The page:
House Telecommunications Subcommittee member Rep. Bart Stupak (D-Mich.) used the court-ordered release of tapes of calls to emergency services on 9-11 to push for a fund for emergency communications.
A failure to effectively communicate the danger to emergency workers has been cited in the death of firemen and police officers killed in the collapse of the Twin Towers.
Stupak wants to use some of the proceeds from the auction of reclaimed spectrum to bankroll better communications among police and firemen. To that end, he has pushed a bill creating a Public Safety Communications Trust Fund.
A current FCC auction of some former government spectrum has already topped $10 billion in bids and could reach $15 billion.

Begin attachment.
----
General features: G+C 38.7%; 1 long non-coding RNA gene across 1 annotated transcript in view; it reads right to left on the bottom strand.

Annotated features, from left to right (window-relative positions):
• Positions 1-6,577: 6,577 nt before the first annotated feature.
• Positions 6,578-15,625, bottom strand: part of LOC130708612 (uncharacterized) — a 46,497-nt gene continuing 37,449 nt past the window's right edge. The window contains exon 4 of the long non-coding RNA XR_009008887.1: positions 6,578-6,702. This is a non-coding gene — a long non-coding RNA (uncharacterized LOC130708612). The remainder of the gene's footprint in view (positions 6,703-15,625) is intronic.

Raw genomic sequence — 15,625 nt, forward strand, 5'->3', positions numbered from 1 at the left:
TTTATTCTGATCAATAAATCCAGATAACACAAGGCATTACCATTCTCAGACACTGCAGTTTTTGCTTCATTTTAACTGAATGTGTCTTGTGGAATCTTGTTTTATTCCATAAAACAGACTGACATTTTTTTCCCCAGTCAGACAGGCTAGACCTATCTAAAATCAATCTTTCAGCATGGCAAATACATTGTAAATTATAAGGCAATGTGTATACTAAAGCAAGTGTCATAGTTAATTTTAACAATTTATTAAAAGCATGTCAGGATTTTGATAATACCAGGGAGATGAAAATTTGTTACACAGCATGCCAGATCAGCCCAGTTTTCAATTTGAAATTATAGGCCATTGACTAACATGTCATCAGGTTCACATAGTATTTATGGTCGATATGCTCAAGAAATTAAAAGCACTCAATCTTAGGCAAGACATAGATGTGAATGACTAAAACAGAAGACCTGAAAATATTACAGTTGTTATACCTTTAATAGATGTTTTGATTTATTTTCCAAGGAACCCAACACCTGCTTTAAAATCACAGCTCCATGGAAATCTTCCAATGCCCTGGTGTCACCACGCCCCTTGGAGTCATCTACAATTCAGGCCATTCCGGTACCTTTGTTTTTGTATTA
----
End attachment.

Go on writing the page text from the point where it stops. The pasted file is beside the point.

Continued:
The broadcast spectrum could top that, since it is even more conducive to advanced wireless services than the spectrum currently on the block.
"Two years ago, a June 2004 U.S. Conference of Mayors survey on disaster preparedness also found that 80 percent of cities did not have interoperable communications for their first responders," Stupak said in a release championing the fund. "This means we have made no progress in two years and local public safety agencies still do not have radios that can talk to each other."